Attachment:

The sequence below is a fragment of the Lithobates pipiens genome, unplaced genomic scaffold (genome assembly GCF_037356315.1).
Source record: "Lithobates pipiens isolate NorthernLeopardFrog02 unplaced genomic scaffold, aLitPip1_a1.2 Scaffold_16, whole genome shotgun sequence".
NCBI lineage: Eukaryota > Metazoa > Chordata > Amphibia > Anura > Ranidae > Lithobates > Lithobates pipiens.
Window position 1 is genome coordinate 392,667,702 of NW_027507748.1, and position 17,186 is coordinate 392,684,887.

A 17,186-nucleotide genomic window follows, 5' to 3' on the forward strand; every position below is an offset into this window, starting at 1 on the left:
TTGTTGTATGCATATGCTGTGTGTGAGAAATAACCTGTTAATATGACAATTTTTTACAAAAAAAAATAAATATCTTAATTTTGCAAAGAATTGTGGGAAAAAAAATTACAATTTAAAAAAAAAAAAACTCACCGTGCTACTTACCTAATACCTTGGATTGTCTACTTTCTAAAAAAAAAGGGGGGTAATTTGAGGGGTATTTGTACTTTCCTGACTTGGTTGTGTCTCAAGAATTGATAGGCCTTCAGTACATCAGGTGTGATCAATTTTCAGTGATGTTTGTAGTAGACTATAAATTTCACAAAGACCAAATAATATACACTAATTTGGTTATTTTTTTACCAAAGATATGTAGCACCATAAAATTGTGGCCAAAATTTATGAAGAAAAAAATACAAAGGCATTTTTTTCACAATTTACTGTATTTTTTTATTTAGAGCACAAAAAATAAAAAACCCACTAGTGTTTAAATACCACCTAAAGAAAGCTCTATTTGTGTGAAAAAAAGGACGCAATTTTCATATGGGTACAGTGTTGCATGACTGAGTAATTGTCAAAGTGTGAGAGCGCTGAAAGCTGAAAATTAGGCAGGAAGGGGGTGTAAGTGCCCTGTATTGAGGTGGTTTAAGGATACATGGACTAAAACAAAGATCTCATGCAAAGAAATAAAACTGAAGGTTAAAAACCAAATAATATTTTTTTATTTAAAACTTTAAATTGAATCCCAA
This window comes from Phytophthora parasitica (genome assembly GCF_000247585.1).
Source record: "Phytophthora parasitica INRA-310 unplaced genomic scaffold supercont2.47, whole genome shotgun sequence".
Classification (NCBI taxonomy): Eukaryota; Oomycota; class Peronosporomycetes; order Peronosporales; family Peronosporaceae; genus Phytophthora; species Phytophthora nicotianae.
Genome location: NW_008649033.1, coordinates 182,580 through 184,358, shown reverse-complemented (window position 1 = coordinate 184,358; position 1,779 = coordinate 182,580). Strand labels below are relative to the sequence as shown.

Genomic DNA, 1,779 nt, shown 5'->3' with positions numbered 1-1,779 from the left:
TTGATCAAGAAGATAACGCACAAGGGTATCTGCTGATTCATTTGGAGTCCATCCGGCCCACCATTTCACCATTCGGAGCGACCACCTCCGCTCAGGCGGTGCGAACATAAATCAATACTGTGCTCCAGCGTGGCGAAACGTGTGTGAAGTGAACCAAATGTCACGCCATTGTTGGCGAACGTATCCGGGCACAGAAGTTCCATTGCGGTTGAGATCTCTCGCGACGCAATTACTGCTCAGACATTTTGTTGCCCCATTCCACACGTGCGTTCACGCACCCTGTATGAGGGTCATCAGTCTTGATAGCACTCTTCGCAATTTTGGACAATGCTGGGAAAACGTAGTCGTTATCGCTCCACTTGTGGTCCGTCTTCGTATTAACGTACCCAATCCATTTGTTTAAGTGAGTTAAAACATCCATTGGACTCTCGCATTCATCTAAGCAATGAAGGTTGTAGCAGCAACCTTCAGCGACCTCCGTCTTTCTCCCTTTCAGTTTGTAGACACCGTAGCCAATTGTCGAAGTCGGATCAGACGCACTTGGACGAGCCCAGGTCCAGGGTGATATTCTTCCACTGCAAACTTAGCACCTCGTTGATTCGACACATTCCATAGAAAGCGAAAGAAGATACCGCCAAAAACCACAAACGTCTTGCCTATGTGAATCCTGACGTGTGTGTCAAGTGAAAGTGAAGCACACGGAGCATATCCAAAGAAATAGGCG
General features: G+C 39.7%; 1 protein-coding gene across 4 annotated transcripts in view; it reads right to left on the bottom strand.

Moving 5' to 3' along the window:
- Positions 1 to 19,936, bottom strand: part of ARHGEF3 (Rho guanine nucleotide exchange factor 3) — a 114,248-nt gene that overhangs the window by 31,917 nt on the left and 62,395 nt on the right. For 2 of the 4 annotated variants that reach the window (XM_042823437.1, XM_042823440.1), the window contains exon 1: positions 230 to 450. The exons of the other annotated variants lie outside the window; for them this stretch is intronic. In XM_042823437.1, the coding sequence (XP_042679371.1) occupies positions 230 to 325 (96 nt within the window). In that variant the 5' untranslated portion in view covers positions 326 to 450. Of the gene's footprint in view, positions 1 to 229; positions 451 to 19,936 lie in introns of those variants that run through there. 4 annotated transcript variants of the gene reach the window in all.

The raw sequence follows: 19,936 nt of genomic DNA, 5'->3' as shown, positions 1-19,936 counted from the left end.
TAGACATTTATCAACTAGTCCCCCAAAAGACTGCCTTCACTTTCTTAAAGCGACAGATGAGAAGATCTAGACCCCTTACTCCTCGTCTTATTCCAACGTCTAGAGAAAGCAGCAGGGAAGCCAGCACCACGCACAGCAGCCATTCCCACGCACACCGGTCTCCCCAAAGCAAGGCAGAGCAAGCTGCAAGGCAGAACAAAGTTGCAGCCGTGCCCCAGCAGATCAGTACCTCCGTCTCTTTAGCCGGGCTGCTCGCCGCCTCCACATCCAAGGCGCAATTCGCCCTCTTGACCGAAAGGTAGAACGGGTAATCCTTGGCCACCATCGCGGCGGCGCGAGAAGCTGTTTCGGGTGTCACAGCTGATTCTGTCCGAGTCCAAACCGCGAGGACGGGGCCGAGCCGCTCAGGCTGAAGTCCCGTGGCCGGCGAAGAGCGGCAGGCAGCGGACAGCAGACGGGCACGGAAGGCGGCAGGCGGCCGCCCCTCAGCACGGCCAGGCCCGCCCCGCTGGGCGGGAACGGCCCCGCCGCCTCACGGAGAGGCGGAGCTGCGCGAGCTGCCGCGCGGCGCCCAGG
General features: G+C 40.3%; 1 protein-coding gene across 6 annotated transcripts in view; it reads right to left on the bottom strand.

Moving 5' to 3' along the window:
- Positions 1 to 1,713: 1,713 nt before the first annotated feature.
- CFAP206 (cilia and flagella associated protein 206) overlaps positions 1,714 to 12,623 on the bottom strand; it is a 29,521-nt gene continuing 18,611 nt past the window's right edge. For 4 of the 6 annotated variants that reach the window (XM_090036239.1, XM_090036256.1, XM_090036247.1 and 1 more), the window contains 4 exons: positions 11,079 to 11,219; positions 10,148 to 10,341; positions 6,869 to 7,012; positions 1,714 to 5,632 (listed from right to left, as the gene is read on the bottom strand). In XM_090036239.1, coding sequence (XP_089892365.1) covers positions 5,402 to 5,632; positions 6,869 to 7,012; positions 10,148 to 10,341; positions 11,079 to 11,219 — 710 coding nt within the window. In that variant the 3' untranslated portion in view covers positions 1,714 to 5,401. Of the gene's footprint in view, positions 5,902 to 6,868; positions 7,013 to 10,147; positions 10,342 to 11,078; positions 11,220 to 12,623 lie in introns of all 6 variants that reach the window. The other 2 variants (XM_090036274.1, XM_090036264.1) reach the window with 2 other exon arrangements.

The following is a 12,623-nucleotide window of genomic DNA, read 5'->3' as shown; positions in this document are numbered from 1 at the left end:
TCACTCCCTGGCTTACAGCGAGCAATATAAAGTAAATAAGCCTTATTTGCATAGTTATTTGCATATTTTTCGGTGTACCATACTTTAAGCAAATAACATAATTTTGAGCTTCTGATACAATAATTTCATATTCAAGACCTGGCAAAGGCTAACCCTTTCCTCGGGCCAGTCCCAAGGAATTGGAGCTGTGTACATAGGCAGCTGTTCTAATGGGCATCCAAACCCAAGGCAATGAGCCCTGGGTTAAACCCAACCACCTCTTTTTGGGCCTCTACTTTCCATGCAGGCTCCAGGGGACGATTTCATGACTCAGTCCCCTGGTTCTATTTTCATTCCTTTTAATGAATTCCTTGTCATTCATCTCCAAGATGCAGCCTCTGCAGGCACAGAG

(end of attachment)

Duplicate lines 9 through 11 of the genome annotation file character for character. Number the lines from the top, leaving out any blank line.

Classification (NCBI taxonomy): Eukaryota; Oomycota; class Peronosporomycetes; order Peronosporales; family Peronosporaceae; genus Phytophthora; species Phytophthora nicotianae.
Genome location: NW_008649033.1, coordinates 182,580 through 184,358, shown reverse-complemented (window position 1 = coordinate 184,358; position 1,779 = coordinate 182,580). Strand labels below are relative to the sequence as shown.

Genomic DNA, 1,779 nt, shown 5'->3' with positions numbered 1-1,779 from the left: